Current consumer health trends favor reducing consumption of trans fatty acids and thus, in certain embodiments, preferred for use herein are fat ingredients that are low or even free of such trans fatty acids. To provide desired chemical and physical stability, all or a portion of the fat ingredient can thus be provided by those fats that are free of such trans fatty acids yet nonetheless provide desired levels of chemical and physical stability such as various tropical fats and blends thereof such as coconut oil, palm oil, palm kernel oil and mixtures thereof. However, current consumer trends also favor reduction consumption of fats that are high in saturated fats. Thus, to provide finished foam products that are low in saturated fats, in certain embodiments, such products are substantially free of tropical oils such as coconut oil, palm oil, palm or kernel oil or animal fats such as lard or tallow.
The present bakeable foam compositions can additionally comprise about 0.5-2% of common salt for taste. In certain variations, all or a portion of the sodium chloride NaCl can be replaced with potassium chloride KCl.
The present bakeable foam compositions comprise sufficient amounts of an edible organic acid or acid salt to provide a pH of the foam to a pH of about 6 or lower. Controlling the pH also improves product shelf life. A lower pH aids in preventing microbial growth. Ingredients such as citric acid, sorbic acid, lactic acid, mixtures thereof and the like can be used to lower the pH of the foam. Furthermore, a buffer can be added to regulate the pH of the foam. Such buffers include salts of acetates, lactates, phosphates, citrates, mixtures thereof and the like. In preferred variations, the foam includes sufficient amounts of edible organic acids and/or acid salts to provide a pH ranging from about 4.5 to 6. Good results are obtained when the pH control ingredient(s) range from about 0.01-2%.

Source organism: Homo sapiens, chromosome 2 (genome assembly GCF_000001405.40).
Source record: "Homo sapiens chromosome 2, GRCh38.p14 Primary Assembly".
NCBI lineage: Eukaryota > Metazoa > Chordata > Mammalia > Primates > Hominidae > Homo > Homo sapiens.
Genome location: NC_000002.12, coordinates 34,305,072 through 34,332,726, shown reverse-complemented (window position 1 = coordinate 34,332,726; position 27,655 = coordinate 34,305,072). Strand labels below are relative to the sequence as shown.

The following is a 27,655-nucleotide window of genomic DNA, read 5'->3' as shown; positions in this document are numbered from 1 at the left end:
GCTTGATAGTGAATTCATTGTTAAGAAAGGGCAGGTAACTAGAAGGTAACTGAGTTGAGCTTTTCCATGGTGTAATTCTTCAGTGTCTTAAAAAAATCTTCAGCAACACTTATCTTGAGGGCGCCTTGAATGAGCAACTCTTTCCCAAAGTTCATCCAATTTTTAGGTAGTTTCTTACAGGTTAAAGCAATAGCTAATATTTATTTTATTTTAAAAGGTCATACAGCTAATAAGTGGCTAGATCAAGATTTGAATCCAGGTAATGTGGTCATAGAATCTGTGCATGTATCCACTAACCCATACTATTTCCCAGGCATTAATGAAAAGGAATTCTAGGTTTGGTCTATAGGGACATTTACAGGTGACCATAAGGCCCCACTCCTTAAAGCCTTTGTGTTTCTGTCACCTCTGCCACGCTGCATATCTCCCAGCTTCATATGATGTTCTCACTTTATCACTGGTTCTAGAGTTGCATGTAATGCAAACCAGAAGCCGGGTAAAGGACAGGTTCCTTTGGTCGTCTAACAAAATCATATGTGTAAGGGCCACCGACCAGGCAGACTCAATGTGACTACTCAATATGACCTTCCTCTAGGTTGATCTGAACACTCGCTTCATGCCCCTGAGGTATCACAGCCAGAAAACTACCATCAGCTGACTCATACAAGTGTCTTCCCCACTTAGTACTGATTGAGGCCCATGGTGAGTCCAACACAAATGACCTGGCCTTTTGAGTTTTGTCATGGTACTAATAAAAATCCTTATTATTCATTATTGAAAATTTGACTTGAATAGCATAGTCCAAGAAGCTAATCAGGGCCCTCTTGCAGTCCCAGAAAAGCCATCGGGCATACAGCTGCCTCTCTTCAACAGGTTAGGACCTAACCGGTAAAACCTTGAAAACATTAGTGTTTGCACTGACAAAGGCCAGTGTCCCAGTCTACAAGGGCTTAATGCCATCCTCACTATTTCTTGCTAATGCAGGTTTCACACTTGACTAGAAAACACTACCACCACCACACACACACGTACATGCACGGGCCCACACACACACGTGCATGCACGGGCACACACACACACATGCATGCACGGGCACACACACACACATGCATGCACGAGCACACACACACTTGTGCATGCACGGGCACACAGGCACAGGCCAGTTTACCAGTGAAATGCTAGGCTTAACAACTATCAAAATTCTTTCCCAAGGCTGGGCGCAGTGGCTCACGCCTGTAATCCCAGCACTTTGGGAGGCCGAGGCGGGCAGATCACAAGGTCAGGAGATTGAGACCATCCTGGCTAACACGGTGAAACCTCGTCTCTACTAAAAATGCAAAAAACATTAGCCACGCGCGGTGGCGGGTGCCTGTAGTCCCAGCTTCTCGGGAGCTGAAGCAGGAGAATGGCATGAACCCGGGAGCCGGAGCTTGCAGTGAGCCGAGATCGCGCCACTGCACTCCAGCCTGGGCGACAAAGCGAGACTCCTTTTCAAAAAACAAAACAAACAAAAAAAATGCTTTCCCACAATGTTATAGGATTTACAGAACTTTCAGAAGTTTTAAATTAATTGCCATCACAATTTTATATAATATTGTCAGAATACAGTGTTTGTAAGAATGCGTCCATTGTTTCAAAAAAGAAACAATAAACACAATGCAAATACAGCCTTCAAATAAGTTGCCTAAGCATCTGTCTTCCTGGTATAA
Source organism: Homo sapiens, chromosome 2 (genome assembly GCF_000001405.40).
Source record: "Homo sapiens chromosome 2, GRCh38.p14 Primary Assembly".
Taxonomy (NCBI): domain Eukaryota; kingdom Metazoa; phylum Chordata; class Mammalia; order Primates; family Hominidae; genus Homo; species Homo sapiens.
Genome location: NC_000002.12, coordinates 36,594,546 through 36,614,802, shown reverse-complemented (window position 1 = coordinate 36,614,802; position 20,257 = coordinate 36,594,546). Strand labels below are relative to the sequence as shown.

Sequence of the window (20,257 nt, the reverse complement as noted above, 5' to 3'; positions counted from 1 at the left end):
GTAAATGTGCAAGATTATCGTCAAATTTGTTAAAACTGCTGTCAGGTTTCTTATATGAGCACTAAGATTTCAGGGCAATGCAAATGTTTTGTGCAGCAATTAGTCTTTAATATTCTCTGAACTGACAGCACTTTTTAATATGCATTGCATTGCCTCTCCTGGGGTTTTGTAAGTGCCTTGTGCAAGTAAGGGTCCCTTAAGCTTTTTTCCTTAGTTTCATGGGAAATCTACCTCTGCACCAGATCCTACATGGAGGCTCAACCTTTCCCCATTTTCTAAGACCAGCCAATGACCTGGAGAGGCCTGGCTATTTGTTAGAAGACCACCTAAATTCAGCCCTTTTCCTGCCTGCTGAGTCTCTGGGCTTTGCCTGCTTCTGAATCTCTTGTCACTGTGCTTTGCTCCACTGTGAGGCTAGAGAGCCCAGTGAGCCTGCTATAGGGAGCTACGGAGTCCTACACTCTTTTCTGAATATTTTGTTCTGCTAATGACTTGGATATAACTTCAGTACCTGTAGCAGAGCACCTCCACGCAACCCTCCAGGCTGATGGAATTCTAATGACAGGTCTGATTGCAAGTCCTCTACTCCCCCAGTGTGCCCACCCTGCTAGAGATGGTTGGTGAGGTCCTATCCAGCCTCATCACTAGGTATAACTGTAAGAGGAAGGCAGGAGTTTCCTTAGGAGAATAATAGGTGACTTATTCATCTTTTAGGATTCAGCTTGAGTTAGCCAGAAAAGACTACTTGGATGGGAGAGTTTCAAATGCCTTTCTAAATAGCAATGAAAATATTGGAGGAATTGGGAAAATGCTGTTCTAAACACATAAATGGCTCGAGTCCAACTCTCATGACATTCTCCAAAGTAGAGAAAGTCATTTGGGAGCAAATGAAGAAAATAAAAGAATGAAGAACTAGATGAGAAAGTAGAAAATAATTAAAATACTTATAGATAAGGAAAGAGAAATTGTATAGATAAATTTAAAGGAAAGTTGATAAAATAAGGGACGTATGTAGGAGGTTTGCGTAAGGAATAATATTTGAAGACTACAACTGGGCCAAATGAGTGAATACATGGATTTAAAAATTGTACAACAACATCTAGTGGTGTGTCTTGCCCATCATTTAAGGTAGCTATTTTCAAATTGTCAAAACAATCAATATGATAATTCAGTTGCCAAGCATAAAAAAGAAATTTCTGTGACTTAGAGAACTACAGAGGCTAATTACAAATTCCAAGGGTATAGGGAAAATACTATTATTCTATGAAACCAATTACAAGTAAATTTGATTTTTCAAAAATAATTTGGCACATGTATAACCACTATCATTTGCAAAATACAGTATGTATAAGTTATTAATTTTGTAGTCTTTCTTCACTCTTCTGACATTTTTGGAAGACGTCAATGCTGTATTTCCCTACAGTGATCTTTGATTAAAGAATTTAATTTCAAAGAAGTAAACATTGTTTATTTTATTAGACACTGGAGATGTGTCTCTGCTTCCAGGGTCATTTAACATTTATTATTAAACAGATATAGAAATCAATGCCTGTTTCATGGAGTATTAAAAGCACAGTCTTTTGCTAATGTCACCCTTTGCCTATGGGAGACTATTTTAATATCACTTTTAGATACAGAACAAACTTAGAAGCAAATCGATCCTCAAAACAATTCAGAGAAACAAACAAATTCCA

Also, pH control of the foam is important to stability control when the foam includes certain particulates that are sensitive to pH over extended shelf storage. Moreover, undesirable browning can occur upon microwave heating and cooking if the pH is too high or insufficiently controlled. Such undesirable browning is particularly troublesome in connection with lightly colored foams wherein the browning if it occurs is more visually apparent.